Untreated KPC4-6 orthtopic tumors were excised from euthanized B6/129 F1 J mice 21 days after implantation. DNA and RNA were extracted from the tumor tissue using DNeasy mini kit (Qiagen) and RNAeasy mini kit (Qiagen). Whole blood from the tail vein and tail snips from B6/129 F1 J mice were collected for DNA and RNA extraction to be used as reference genome. Whole exome sequencing and mRNA sequencing were performed using miSeq platform (Illumina) by Novogene Technologies, (Sacremento, California, US). Expressed non-synonymous genetic variants present in the tumor were identified by cross-referencing the DNA and RNA seq data against B6/129 genome (NCBI SRA accession # SUB12107273). Variants were prioritized according to their ability to be presented by MHC molecules using prediction algorithms.47 Peptides (20 amino acids in length) harboring these potential antigens at positions 6 and 15 were synthesized by TC peptide Labs (San Diego, CA) and separated into peptide pools of 12 peptides each (list of KPC-46 peptides, available on request). Bone marrow derived dendritic cells (BMDCs) were generated from age and sex matched B6/129 mice as described earlier.28 Briefly, tibia were excised asceptically, and the bone marrow was collected. Cells were grown at a concentration of 1×106 cells/mL in media containing 20 ng/mL of IL-4 and granulocyte-macrophage colony-stimulating factor (GM-CSF), for 6 days and BMDCs in suspension were collected on day 7. ELISPOT assay was performed as described earlier.24 Briefly, The BMDCs were incubated with 5 µg/mL of mutant peptides pools to facilitate antigen presentation for 1 day at 37°C. A prewet multiscreen-IP filter plate (Millipore) was coated with IFNγ capture antibodies (AN18; Mabtech). 2×105 lymphocytes isolated from treatment-responsive mice were incubated with 5 µg/mL of the different mutant peptides pools to which 20,000 activated BMDCs were added. A 5 µg/mL of concanavalin A (Sigma-Aldrich) was used as the positive stimulus control and no peptide wells were used as negative control. Lymphocytes from mice subcutaneously injected with irradiated 5×106 KPC-46 cells, followed by live cell rechallenge were used as vaccination controls (Vaccinated). IFNγ secretion was assessed biotinylated anti-mouse IFNγ (R4-6A2; Mabtech) and imaged using an ELISPOT reader (AID Diagnostika). Wells with >2 SD more IFNγ reactive spots than the negative control were considered positive.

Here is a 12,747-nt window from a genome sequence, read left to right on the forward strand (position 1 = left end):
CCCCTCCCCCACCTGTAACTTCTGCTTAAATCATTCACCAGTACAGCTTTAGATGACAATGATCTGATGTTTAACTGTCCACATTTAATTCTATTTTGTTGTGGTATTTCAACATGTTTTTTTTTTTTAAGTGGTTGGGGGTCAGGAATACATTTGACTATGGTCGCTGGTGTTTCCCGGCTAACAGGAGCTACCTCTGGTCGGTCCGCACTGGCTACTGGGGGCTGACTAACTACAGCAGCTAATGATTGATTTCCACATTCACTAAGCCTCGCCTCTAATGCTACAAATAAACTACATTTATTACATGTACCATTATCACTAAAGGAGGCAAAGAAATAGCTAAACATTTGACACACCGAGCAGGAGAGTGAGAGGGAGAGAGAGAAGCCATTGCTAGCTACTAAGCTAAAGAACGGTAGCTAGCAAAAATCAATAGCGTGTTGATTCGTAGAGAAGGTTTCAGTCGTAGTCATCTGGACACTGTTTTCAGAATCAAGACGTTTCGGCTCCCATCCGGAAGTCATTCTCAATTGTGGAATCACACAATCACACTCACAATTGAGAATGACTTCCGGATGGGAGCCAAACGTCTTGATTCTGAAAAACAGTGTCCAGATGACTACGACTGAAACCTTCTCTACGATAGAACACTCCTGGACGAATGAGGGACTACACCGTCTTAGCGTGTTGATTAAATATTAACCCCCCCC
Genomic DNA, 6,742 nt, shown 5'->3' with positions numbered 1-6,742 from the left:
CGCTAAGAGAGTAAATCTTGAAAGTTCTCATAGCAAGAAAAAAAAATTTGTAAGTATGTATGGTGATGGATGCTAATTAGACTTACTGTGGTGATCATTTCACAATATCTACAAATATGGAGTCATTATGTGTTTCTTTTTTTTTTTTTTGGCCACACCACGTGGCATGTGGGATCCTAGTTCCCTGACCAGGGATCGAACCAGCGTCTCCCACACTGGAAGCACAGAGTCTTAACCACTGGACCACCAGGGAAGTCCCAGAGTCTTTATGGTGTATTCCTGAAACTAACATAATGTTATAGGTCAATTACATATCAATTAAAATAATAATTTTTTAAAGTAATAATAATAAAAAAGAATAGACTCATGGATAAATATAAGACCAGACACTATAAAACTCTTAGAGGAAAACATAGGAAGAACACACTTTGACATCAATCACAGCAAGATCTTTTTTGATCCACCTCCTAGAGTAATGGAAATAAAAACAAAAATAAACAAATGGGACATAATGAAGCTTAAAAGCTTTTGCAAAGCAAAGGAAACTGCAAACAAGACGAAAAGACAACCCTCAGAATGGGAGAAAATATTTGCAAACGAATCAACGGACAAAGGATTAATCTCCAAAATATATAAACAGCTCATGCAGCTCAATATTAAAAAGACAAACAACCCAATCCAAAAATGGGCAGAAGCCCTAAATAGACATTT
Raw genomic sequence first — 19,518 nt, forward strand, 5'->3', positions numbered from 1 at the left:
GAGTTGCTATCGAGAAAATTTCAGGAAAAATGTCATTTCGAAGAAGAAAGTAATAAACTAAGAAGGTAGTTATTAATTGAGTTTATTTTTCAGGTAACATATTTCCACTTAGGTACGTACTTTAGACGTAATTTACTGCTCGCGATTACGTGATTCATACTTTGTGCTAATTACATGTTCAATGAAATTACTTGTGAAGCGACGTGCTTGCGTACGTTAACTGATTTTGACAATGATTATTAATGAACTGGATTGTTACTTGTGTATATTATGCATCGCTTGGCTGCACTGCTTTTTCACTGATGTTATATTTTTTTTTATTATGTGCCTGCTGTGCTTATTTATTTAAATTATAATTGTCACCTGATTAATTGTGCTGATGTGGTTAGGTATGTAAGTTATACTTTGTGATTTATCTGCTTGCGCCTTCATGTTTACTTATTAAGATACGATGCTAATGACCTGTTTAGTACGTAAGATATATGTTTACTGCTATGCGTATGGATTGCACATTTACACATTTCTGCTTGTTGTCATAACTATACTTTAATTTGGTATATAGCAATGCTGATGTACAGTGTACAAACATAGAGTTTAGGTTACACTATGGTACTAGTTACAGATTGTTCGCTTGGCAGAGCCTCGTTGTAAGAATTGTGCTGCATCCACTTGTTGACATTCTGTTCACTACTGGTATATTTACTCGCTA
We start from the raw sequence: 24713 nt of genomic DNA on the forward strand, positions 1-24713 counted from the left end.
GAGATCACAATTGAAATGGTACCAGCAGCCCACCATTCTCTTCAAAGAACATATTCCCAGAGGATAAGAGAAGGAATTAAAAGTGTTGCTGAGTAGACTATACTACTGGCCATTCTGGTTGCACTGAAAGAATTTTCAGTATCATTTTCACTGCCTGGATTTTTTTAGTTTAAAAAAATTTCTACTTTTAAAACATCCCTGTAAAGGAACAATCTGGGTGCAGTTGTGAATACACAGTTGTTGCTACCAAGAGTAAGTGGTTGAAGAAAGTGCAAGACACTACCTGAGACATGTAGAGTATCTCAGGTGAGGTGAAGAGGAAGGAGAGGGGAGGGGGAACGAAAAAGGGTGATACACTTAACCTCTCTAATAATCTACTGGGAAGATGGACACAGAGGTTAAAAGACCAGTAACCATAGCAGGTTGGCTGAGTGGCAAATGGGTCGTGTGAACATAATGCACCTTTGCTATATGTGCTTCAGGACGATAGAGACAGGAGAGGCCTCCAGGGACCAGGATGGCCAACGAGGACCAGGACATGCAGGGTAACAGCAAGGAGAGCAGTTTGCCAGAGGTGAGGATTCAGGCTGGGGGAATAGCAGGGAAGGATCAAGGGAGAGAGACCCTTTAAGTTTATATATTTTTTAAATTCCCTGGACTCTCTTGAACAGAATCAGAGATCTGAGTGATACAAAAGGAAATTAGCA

The graphical representations, schematics, and timelines used in the figures were created using BioRender.com.
All results were expressed as means±SEM. Statistical difference between groups was calculated either using the Student’s t-test or analysis of variance with post hoc multiple comparisons depending on the data, using GraphPad Prism V.9.0 software. A p<0.05 was considered significant.
Data availability statement
Data are available in a public, open access repository. Data are available on reasonable request.
Patient consent for publication
All animal experiments were approved by the Institutional Animal Care and Use Committee (IACUC) of University of California, San Diego (UC San Diego), under protocol number S16201.
Histology support was provided by Biorepository and Tissue Technology Shared Resource (BTTSR) of Moores Cancer Center, UCSD. Bioinformatics support for mutanome analysis was provided by Ashmitaa Premlal and Jason Greenbaum of Bioinformatics core facility at La Jolla Institute of Immunology.
Contributors JSSN performed the experiments. JSSN and RRW designed the experiments. JSSN, TH, AM, DC, SS and RRW analyzed and interpreted the data. TH, SE, SM, HT, PR and ZM provided technical and material support for the experiments. MP and KM provided support for statistical analysis. JSSN and RRW wrote the manuscript. TH, ZM, PR, DC and SS edited the manuscript. All authors reviewed the manuscript. RRW conceived and supervised the study and is the guarantor of this work.
Funding Research presented in this manuscript was supported by NIH R01CA254268 and the San Diego Cancer Centers Council Padres Pedal the Cause (#PTC2017). The UCSD Moores Cancer Center Biorepository and Tissue Technology Shared Resource is funded by the NIH (P30CA23100).
Disclaimer The content is solely the responsibility of the authors and does not necessarily represent the official views of the NIH.
Competing interests None declared.
Provenance and peer review Not commissioned; externally peer reviewed.